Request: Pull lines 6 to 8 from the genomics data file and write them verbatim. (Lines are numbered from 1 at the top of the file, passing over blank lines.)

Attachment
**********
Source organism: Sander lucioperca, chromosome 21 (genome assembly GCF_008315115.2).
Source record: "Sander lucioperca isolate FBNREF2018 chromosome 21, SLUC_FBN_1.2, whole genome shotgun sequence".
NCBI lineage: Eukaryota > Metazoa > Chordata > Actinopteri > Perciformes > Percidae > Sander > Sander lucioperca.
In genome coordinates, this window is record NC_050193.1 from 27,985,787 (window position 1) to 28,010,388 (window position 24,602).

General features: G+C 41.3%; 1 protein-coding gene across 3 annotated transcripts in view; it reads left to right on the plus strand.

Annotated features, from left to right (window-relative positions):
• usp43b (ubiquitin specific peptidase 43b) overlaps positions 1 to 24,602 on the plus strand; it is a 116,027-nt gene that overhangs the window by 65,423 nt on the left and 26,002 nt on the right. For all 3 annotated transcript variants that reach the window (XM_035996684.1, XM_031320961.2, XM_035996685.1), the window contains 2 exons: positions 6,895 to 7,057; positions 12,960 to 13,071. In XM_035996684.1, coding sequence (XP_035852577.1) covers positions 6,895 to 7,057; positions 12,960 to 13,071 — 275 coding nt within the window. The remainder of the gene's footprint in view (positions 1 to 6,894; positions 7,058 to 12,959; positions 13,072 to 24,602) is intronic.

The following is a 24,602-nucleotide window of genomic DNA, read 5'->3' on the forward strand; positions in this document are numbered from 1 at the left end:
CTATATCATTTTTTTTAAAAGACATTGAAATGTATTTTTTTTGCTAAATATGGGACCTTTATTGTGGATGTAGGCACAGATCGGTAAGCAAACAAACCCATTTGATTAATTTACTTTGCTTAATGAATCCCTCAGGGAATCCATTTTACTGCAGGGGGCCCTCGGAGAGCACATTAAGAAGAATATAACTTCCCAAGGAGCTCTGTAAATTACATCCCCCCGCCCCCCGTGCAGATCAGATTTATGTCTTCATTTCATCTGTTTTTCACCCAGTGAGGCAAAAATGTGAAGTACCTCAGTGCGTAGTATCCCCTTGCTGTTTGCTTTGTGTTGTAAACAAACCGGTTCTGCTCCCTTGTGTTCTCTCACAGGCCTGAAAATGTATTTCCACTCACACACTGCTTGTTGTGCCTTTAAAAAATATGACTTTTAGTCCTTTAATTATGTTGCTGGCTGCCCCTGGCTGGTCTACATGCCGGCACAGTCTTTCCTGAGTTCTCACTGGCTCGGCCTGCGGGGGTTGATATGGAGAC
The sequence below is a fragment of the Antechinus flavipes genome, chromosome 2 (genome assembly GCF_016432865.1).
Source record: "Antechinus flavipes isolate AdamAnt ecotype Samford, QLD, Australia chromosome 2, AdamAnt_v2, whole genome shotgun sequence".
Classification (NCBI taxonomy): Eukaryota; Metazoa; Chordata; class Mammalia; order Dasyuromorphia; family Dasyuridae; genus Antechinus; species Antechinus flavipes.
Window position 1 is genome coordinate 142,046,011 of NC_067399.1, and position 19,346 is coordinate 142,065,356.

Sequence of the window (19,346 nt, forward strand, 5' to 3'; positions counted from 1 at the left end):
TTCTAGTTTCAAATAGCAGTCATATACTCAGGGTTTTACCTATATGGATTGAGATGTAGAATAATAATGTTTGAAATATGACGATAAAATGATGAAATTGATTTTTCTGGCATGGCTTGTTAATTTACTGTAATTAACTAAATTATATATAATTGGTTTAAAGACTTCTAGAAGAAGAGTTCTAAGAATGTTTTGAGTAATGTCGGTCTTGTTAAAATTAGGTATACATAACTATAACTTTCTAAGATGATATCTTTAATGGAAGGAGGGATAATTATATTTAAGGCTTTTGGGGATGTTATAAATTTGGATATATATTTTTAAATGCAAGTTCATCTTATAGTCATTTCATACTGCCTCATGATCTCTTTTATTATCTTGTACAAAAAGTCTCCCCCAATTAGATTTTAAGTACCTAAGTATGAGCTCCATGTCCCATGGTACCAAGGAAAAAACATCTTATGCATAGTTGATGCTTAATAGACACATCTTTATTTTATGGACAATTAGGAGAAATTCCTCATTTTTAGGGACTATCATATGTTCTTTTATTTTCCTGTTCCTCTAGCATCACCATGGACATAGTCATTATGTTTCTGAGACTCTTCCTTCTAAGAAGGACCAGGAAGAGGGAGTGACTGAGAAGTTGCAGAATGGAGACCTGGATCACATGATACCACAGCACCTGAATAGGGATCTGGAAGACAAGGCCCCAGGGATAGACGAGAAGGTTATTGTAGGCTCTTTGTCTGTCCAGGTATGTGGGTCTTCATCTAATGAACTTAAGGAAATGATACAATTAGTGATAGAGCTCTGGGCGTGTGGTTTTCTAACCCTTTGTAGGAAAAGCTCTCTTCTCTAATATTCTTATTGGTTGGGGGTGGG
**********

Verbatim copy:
Annotated features, from left to right (window-relative positions):
• usp43b (ubiquitin specific peptidase 43b) overlaps positions 1 to 24,602 on the plus strand; it is a 116,027-nt gene that overhangs the window by 65,423 nt on the left and 26,002 nt on the right. For all 3 annotated transcript variants that reach the window (XM_035996684.1, XM_031320961.2, XM_035996685.1), the window contains 2 exons: positions 6,895 to 7,057; positions 12,960 to 13,071. In XM_035996684.1, coding sequence (XP_035852577.1) covers positions 6,895 to 7,057; positions 12,960 to 13,071 — 275 coding nt within the window. The remainder of the gene's footprint in view (positions 1 to 6,894; positions 7,058 to 12,959; positions 13,072 to 24,602) is intronic.

The following is a 24,602-nucleotide window of genomic DNA, read 5'->3' on the forward strand; positions in this document are numbered from 1 at the left end: